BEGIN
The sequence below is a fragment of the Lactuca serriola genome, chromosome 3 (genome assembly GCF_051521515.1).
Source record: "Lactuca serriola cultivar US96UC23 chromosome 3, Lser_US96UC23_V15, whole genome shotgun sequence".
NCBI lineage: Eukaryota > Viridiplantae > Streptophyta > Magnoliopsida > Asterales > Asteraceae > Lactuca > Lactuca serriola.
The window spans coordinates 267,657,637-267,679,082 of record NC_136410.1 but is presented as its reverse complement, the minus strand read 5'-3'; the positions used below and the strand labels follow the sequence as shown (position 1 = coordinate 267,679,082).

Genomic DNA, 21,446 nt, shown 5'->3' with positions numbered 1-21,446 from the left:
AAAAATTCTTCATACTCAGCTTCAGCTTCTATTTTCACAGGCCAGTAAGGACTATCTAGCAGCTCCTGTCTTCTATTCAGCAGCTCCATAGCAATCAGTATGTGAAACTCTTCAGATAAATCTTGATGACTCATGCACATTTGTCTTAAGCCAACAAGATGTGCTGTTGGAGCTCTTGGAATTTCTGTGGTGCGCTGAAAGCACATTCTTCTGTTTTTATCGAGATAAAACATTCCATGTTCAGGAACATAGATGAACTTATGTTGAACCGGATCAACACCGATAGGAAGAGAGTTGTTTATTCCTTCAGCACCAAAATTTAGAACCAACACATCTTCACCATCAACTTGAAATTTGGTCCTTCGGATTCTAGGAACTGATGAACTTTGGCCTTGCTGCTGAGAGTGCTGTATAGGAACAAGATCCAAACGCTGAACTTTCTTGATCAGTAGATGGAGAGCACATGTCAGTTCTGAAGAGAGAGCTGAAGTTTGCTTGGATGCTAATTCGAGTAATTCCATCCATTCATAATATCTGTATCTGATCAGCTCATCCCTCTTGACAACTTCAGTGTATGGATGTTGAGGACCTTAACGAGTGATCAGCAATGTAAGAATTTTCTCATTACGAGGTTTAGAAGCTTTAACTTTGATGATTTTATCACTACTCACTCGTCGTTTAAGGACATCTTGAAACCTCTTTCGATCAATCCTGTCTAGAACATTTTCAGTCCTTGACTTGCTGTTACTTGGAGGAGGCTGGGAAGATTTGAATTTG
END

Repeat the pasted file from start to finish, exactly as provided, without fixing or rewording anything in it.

The sequence below is a fragment of the Lactuca serriola genome, chromosome 3 (genome assembly GCF_051521515.1).
Source record: "Lactuca serriola cultivar US96UC23 chromosome 3, Lser_US96UC23_V15, whole genome shotgun sequence".
NCBI lineage: Eukaryota > Viridiplantae > Streptophyta > Magnoliopsida > Asterales > Asteraceae > Lactuca > Lactuca serriola.
The window spans coordinates 267,657,637-267,679,082 of record NC_136410.1 but is presented as its reverse complement, the minus strand read 5'-3'; the positions used below and the strand labels follow the sequence as shown (position 1 = coordinate 267,679,082).

Genomic DNA, 21,446 nt, shown 5'->3' with positions numbered 1-21,446 from the left:
AAAAATTCTTCATACTCAGCTTCAGCTTCTATTTTCACAGGCCAGTAAGGACTATCTAGCAGCTCCTGTCTTCTATTCAGCAGCTCCATAGCAATCAGTATGTGAAACTCTTCAGATAAATCTTGATGACTCATGCACATTTGTCTTAAGCCAACAAGATGTGCTGTTGGAGCTCTTGGAATTTCTGTGGTGCGCTGAAAGCACATTCTTCTGTTTTTATCGAGATAAAACATTCCATGTTCAGGAACATAGATGAACTTATGTTGAACCGGATCAACACCGATAGGAAGAGAGTTGTTTATTCCTTCAGCACCAAAATTTAGAACCAACACATCTTCACCATCAACTTGAAATTTGGTCCTTCGGATTCTAGGAACTGATGAACTTTGGCCTTGCTGCTGAGAGTGCTGTATAGGAACAAGATCCAAACGCTGAACTTTCTTGATCAGTAGATGGAGAGCACATGTCAGTTCTGAAGAGAGAGCTGAAGTTTGCTTGGATGCTAATTCGAGTAATTCCATCCATTCATAATATCTGTATCTGATCAGCTCATCCCTCTTGACAACTTCAGTGTATGGATGTTGAGGACCTTAACGAGTGATCAGCAATGTAAGAATTTTCTCATTACGAGGTTTAGAAGCTTTAACTTTGATGATTTTATCACTACTCACTCGTCGTTTAAGGACATCTTGAAACCTCTTTCGATCAATCCTGTCTAGAACATTTTCAGTCCTTGACTTGCTGTTACTTGGAGGAGGCTGGGAAGATTTGAATTTG